And things have been downhill ever since....our Instant Empire!
Posted by Demeter | Fri May 22, 2015, 05:20 PM (34 replies)
In 1983, the world lost one of its weirdest frogs. The gastric-brooding frog, native to tiny portions of Queensland, Australia, gave birth through its mouth, the only frog to do so (in fact, very few other animals in the entire animal kingdom do this--it's mostly this frog and a few fish). It succumbed to extinction due to mostly non-human-related causes--parasites, loss of habitat, invasive weeds, a particular kind of fungus. There were two subspecies, the northern and souther gastric-brooding frog, and they both became extinct in the mid-80s sometime.
Except--what if they didn't?
Taking place at the University of Newcastle, the quest to revive the gastric-brooding frog became known as the Lazarus Project. Using somatic-cell nuclear transfer (SCNT), a method for cloning, the project has achieved the major step forward of creating an early embryo of the extinct frog. Essentially, they found a related frog--the great barred frog, which also lives in Queensland and has cool eye markings, like it's wearing sunglasses--deactivated its eggs, and replaced them with eggs taken from the extinct frog.
Even though the gastric-brooding frog has been extinct for decades, it's possible to do this because individual specimens were kept preserved in, believe it or not, everyday deep freezers. When going through somatic-cell nuclear transfer, the eggs began to divide and form into the early embryo stage.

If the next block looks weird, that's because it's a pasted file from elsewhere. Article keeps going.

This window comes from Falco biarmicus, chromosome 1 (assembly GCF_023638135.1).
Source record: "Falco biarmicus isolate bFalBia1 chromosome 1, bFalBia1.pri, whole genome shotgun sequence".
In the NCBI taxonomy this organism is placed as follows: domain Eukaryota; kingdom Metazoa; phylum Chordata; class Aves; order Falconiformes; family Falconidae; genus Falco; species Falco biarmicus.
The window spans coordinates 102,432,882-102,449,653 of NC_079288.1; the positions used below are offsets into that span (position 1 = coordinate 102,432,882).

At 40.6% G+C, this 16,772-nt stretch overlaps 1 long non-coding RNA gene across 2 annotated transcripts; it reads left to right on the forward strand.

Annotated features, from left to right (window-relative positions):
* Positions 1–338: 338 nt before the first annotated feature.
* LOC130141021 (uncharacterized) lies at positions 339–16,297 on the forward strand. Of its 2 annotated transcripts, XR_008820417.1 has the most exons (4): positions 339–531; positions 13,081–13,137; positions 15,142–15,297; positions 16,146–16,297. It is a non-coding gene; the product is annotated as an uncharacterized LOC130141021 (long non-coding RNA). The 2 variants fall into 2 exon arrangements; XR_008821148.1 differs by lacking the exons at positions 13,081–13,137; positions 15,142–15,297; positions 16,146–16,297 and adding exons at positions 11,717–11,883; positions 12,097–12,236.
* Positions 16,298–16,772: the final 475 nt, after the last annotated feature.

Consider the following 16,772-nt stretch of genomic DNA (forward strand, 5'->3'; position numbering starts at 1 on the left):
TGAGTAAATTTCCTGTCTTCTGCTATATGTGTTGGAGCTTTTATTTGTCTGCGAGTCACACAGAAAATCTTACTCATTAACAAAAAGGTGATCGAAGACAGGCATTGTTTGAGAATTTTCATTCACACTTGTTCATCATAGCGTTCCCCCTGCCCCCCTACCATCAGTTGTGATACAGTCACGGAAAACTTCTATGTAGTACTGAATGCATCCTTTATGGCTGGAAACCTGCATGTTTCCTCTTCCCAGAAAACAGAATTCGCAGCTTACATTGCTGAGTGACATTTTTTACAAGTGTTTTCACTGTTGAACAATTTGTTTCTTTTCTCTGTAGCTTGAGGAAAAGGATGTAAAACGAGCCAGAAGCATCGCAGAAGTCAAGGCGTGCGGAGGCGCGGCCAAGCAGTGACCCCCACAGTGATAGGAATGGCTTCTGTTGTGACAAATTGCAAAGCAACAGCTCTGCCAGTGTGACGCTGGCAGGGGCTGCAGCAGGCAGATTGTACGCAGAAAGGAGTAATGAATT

The embryos didn't survive much longer than that, but it was confirmed that these embryos contain genetic information from the gastric-brooding frog--that yes, in fact, they have brought it back to life. The researchers are confident that this is a "technical, not biological" problem at this stage to breed gastric-brooding frogs to adulthood. This is a big step forward for the worldwide attempts to revive extinct animals--the Lazarus Project researchers will soon meet with those working to revive the woolly mammoth, dodo, and other extinct beasties to share what they've learned.
Oh, and in case you were wondering: the gastric-brooding frog lays eggs, which are coated in a substance called prostaglandin. This substance causes the frog to stop producing gastric acid in its stomach, thus making the frog's stomach a very nice place for eggs to be. So the frog swallows the eggs, incubates them in her gut, and when they hatch, the baby frogs crawl out her mouth. How delightfully weird!
Posted by Demeter | Fri May 22, 2015, 01:13 PM (1 replies)